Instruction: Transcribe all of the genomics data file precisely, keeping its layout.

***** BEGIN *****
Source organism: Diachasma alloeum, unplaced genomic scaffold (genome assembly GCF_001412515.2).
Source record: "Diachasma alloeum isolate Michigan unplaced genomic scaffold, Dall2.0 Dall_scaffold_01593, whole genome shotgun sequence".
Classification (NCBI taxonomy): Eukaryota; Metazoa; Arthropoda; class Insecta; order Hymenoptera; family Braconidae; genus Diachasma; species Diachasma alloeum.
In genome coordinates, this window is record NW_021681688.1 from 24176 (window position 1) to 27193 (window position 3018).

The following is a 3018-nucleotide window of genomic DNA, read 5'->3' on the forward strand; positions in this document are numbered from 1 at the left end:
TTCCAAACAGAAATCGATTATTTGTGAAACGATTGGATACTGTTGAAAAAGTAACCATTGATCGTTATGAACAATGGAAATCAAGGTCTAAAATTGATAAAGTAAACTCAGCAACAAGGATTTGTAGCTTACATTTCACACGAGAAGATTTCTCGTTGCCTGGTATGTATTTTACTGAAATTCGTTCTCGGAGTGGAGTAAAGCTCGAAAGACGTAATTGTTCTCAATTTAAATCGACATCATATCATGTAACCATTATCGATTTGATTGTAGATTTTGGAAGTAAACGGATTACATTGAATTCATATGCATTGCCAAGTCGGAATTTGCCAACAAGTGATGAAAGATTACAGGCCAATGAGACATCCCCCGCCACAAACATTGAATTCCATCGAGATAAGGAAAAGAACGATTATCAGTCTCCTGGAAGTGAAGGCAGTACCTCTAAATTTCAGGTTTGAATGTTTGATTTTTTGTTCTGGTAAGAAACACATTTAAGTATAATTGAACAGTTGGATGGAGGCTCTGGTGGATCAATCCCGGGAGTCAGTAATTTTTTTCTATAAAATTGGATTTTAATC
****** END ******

Source organism: Diachasma alloeum, unplaced genomic scaffold (genome assembly GCF_001412515.2).
Source record: "Diachasma alloeum isolate Michigan unplaced genomic scaffold, Dall2.0 Dall_scaffold_01593, whole genome shotgun sequence".
Classification (NCBI taxonomy): Eukaryota; Metazoa; Arthropoda; class Insecta; order Hymenoptera; family Braconidae; genus Diachasma; species Diachasma alloeum.
In genome coordinates, this window is record NW_021681688.1 from 24176 (window position 1) to 27193 (window position 3018).

The following is a 3018-nucleotide window of genomic DNA, read 5'->3' on the forward strand; positions in this document are numbered from 1 at the left end:
TTCCAAACAGAAATCGATTATTTGTGAAACGATTGGATACTGTTGAAAAAGTAACCATTGATCGTTATGAACAATGGAAATCAAGGTCTAAAATTGATAAAGTAAACTCAGCAACAAGGATTTGTAGCTTACATTTCACACGAGAAGATTTCTCGTTGCCTGGTATGTATTTTACTGAAATTCGTTCTCGGAGTGGAGTAAAGCTCGAAAGACGTAATTGTTCTCAATTTAAATCGACATCATATCATGTAACCATTATCGATTTGATTGTAGATTTTGGAAGTAAACGGATTACATTGAATTCATATGCATTGCCAAGTCGGAATTTGCCAACAAGTGATGAAAGATTACAGGCCAATGAGACATCCCCCGCCACAAACATTGAATTCCATCGAGATAAGGAAAAGAACGATTATCAGTCTCCTGGAAGTGAAGGCAGTACCTCTAAATTTCAGGTTTGAATGTTTGATTTTTTGTTCTGGTAAGAAACACATTTAAGTATAATTGAACAGTTGGATGGAGGCTCTGGTGGATCAATCCCGGGAGTCAGTAATTTTTTTCTATAAAATTGGATTTTAATC